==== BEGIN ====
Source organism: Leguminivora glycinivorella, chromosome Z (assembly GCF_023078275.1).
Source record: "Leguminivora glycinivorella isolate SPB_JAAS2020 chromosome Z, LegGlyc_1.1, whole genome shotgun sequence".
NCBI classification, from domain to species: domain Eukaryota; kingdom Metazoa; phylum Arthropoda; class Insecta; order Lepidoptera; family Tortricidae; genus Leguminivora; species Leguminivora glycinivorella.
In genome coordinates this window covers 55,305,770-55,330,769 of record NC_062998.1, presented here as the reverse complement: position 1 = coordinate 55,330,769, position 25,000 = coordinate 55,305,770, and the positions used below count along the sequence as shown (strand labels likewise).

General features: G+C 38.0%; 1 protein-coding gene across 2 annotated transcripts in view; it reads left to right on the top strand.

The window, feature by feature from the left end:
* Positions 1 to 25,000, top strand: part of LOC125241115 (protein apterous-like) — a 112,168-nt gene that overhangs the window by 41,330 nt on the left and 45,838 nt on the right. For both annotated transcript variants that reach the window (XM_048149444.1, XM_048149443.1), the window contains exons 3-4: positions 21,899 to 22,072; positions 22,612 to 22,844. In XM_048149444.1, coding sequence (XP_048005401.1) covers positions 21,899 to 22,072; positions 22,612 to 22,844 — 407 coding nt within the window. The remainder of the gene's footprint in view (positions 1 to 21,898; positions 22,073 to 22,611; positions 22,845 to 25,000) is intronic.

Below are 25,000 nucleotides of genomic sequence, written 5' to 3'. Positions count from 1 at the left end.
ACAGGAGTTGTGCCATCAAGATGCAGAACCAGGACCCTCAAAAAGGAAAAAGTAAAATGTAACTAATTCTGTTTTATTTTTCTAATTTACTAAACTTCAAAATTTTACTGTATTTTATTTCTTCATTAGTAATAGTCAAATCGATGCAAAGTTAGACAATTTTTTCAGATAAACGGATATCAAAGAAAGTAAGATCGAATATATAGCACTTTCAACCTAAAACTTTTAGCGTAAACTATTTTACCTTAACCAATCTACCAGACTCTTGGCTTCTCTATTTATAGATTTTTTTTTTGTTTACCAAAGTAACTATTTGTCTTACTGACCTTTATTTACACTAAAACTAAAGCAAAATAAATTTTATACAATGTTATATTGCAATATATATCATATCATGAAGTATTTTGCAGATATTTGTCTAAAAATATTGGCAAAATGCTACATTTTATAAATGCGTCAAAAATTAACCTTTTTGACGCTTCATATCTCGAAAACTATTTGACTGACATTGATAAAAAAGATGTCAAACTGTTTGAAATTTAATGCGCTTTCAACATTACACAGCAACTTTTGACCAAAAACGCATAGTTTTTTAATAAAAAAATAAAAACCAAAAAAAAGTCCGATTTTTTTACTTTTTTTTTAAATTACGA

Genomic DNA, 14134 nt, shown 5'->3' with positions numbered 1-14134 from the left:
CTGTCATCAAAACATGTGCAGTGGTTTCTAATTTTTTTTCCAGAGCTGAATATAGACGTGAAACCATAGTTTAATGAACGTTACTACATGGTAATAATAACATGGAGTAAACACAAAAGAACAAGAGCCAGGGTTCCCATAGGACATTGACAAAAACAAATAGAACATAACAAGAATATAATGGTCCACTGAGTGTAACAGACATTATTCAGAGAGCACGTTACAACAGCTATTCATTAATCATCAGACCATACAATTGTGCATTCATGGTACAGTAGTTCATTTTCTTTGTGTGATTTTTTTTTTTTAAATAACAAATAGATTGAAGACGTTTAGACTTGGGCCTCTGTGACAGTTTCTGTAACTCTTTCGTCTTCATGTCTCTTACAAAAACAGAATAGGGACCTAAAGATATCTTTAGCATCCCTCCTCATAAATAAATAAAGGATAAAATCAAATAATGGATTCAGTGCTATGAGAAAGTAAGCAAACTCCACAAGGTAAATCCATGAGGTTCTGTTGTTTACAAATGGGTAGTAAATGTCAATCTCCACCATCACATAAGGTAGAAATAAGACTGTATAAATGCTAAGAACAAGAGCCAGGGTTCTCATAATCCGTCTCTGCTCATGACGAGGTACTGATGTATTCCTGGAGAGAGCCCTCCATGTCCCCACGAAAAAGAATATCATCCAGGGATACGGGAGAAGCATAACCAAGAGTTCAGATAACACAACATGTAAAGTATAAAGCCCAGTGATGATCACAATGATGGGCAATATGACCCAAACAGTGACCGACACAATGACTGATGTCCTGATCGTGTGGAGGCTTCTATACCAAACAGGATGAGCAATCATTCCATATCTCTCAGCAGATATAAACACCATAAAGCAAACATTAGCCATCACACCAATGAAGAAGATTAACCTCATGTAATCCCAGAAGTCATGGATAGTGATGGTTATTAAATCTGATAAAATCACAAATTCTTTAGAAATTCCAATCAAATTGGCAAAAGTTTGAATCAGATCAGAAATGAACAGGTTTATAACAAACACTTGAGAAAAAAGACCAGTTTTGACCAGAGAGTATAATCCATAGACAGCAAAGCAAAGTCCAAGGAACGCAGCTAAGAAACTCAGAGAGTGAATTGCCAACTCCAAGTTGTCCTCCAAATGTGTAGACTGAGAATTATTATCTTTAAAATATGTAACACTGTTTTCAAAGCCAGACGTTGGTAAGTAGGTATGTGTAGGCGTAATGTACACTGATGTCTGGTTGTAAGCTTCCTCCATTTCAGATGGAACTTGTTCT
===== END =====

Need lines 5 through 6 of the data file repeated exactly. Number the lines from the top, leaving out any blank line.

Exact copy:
General features: G+C 38.0%; 1 protein-coding gene across 2 annotated transcripts in view; it reads left to right on the top strand.

The window, feature by feature from the left end: